• Schools that enroll in SWITCH and complete all program steps are eligible for a $500 mini grant. The mini grants are intended to help school leaders put wellness ideas into action in their buildings.

SWITCH is designed to help schools meet USDA guidelines for school wellness and build capacity to sustain wellness programming over time. The SWITCH experience has grown in Iowa from eight schools participating in 2016-2017 to 39 schools participating during the 2018-2019 school year. To learn how schools can enroll in SWITCH, contact Ann Torbert, 4-H program specialist, atorbert@iastate.edu.

FYI: In Iowa it’s always time for 4-H clubs. Our three-year club survey confirms that the longer youth participate in 4-H clubs, the more knowledge they gain. For more information, contact Marybeth Foster, 4-H organizational accountability manager, mbfoster@iastate.edu.

One more note: The Iowa State University Rural Development Symposium: Research, Practice and Success will be held Aug. 15, at the Gateway Hotel and Conference Center in Ames. Register now and plan to attend. During the symposium you’ll learn what works in rural development and, perhaps more important, you’ll learn why it works. For more information, contact Gary Taylor, gtaylor@iastate.edu.

— John D. Lawrence
Iowa State University Vice President for Extension and Outreach

Master Business Bootcamp

John Lawrence’s message from July 15, 2019

Since 2015 the Master Business Bootcamp has helped more than 250 small businesses in the Des Moines area to survive and thrive. Now our Community and Economic Development unit is partnering to expand this coaching and mentorship program across the state. Did you know?

  • Kameron Middlebrooks has cofacilitated the program and coached business owners for two years, first as part of the Financial Empowerment Center at the Evelyn K. Davis Center for Working Families, where the program originated. He has continued working with the bootcamp since joining ISU Extension and Outreach in 2018 as our minority business coordinator.
  • To qualify for the program, participants must show that they have been operating their business for at least six consecutive months and have established clients who currently use their products or services. The free program targets minority populations with low-to-moderate income; however, it is open to any small business owners.
  • Master Business Bootcamp reinforces essential skills necessary to own, manage, grow and operate small businesses. Kameron coaches bootcamp participants as they develop their own business profile, including their vision, mission, objectives, slogan, values and a thorough description of their products and services.

When we build Iowans’ capacity to develop successful businesses, our communities are more likely to prosper and thrive, leading to a strong Iowa. To learn more about Master Business Bootcamp or other services for small-business development, contact Kameron at 515-231-5055 or kameronm@iastate.edu.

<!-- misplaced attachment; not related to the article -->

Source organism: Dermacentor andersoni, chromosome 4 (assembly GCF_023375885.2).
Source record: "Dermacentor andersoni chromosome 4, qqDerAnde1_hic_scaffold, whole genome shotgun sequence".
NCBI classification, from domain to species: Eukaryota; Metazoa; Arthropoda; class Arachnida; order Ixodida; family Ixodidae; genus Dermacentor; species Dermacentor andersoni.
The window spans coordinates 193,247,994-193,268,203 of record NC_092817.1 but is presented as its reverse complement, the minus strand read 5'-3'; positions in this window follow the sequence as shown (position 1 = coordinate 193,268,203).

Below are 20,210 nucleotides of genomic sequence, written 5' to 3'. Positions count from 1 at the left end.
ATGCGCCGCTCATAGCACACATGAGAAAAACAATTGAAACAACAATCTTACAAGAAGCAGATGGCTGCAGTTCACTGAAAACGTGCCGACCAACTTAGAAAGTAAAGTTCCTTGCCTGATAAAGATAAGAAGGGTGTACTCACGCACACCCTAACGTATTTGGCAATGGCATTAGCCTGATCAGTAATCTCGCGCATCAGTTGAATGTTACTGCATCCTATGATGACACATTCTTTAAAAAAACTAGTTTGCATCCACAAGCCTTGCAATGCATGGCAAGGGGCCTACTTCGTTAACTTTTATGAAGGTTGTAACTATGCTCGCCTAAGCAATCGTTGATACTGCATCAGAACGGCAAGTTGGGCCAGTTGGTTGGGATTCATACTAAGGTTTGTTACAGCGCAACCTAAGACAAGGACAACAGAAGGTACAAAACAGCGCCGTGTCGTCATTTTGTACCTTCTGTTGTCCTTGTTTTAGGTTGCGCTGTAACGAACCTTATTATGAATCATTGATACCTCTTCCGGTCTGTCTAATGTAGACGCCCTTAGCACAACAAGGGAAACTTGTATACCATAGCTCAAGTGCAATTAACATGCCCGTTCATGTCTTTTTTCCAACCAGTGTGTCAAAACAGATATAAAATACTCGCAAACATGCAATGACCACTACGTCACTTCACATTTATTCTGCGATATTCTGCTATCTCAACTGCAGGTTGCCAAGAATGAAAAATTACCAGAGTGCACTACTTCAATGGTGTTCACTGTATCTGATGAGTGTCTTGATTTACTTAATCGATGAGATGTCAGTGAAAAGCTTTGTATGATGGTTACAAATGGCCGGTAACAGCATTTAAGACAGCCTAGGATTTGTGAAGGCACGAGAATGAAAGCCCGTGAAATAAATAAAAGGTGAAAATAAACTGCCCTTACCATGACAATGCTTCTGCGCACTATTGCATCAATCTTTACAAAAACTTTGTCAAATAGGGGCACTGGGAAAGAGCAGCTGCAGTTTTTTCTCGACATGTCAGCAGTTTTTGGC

Internal Communications: County visit notification

The Internal Communications Task Force Report acknowledges that too often campus folks, as well as field staff, don’t tell county staff when they will be visiting or working in the county. Two of the recommendations request we develop a method or system to provide advance notice. It seems to me that the recommendations boil down to this: Show respect and professional courtesy to one another.

  • Campus faculty and staff – When you are planning to be out in the state somewhere representing ISU Extension and Outreach in any way, please inform that county extension office and the regional director.
  • Regional and county staff – When you are planning to present at an event, ISU sponsored or not, or are initiating a partnership, please inform the extension office of the county you will be visiting, as well as the regional director.
  • County staff – If you receive a message from campus or regional staff alerting you that they will be in your county, please acknowledge it. Offer to assist them or invite them to stop by the office for a cup of coffee.
  • In any case, visitors, send an email ahead of time explaining where you’ll be and why; and locals, acknowledge you received it. This simple action will go a long way in improving communication within our organization.

Over time, we may discover that we need a more complex or automated system. However, sending an email to let our colleagues know when we’ll be visiting their county is a best practice that we all can implement right now. Thank you.

More notes

  • Our 12 Rising Star interns had their mid-point check-in at the end of June and they reported on a wide range of activities. Here’s a sample of their efforts: helping develop the Ag Bite by the Barn for Adults at the Clay County Fair (Region 1); analyzing and developing four strategic plan options for a day care facility in Sheffield (Region 3); running the Power of Produce clubs for approximately 120 youth (Region 5); and conducting a “new foods” program for kids and food demonstrations at area farmers markets (Region 20). To keep up with everything our Rising Stars are doing, subscribe to their blog and engage with them on Facebook, Twitter and Instagram.
  • Global Rocket Launch Day celebrates the 50th anniversary of the Apollo 11 moon landing with activities to help youth learn about rockets and NASA. Our 4-H program will be using these activities throughout the year to engage youth in the 4-H aerospace project area. For more information, contact Sara Nelson, state STEM lead, sdnelson@iastate.edu.

— John D. Lawrence
Iowa State University Vice President for Extension and Outreach